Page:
A study, done by the John Hopkins Bloomberg School of Public Health predicted that by 2015, 75% of adults in the United States would be overweight and 41% of all adults will be so heavy that the would be diagnosed as medically obese.
The Johns Hopkins paper was a comprehensive overview of 20 different journal papers, reports, online data sets, and 4 different national surveys. The date ranged from 1960 to 2004.
The important finding was the rate of acceleration of obesity from 13% to 32%. The study also found that people in specific groups such as non-Hispanic black women and children, Mexican-American women and children, low socioeconomic status black men and white women and children, Native Americans and Pacific Islanders-are disproportionately affected. For instance, the study found that among black women aged 40 years or over 80% are overweight, and 50% are obese.
Now a more recent study compared world-wide obesity rates. The research reported a interesting, cultural finding – the countries world-wide with the highest obesity rates are primarily English-speaking. They are (in order) USA, Mexico, New Zealand, Australia, United Kingdom, Canada and Ireland. The report was conducted by OECD (Organization for Economic Co-Operation and Development).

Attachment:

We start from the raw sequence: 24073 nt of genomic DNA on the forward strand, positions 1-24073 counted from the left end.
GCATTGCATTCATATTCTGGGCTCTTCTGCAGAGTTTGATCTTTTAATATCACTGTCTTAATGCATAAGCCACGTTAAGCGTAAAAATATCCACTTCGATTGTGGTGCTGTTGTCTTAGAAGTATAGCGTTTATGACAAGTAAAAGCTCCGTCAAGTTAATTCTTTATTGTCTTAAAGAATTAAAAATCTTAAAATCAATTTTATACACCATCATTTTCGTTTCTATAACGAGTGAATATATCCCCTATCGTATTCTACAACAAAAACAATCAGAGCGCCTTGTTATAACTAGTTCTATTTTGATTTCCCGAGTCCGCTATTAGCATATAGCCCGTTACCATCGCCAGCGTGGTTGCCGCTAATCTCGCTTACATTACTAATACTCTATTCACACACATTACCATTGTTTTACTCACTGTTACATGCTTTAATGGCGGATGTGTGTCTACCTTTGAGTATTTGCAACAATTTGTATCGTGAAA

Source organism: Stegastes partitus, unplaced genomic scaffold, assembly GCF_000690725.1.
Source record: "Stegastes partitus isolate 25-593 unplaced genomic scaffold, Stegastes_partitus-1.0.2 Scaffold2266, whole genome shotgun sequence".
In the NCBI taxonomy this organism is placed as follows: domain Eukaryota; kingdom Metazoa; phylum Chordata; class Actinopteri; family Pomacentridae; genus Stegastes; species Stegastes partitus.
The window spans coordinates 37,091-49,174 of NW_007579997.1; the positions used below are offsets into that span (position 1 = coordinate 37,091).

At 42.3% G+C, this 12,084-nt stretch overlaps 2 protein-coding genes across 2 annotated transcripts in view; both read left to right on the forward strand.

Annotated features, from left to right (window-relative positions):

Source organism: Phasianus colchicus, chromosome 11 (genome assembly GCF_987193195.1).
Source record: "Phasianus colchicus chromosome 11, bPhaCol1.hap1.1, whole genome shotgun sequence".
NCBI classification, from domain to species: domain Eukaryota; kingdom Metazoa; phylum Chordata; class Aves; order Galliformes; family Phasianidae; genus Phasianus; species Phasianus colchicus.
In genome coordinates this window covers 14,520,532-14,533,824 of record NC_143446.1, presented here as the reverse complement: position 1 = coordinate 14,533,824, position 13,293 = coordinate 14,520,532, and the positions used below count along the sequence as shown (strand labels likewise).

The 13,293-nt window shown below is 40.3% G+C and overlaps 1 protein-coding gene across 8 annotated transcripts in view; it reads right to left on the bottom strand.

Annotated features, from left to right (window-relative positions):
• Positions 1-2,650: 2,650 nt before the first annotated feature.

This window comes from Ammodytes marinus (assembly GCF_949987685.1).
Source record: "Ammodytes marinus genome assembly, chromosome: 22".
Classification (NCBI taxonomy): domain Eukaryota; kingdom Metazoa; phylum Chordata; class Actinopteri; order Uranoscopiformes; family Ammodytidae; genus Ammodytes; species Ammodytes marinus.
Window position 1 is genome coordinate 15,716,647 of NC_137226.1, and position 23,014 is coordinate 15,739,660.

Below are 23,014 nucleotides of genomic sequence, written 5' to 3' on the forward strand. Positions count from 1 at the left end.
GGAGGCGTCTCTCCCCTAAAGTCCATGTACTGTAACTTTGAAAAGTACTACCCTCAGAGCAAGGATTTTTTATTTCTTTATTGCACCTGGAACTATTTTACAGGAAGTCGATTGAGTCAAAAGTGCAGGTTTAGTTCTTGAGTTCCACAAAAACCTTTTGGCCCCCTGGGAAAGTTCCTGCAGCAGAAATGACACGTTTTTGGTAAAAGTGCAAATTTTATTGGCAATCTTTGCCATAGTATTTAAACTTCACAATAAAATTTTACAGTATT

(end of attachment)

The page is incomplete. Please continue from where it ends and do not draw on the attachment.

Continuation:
The report has generated interest from not only physcians and nutrtionists, but also sociologists. The obvious question to ask is why. How does the common bond of language become an indicator or factor in predicting obesity. The answer may lie in how the common language is a cultural driver. The United States has the highest obesity rates. Does the US with its common of language with other Anglo-Saxon countries help drive cultural values as well – that the commonlaity of media, music, films also drive consumption of fast-food, TV dinners, sweets and other high calorie laden food.
The odd-man out would be Mexico with its Spanish speaking population. Its dramarically increasing obesity rates might be driven by NAFTA (North American Free Trade Agreement) agreements and other business ties that bind the United States and Mexico together both econmically and culturally.
Among the ten slimmest countries in the OECD (Organization for Economic Co-Operation and Development) are countries such as Japan, Korea, Switzerland, Italy, Norway, Sweden, and Austria - a good spread of northern and southern European lifestyles as well as two Asian nations.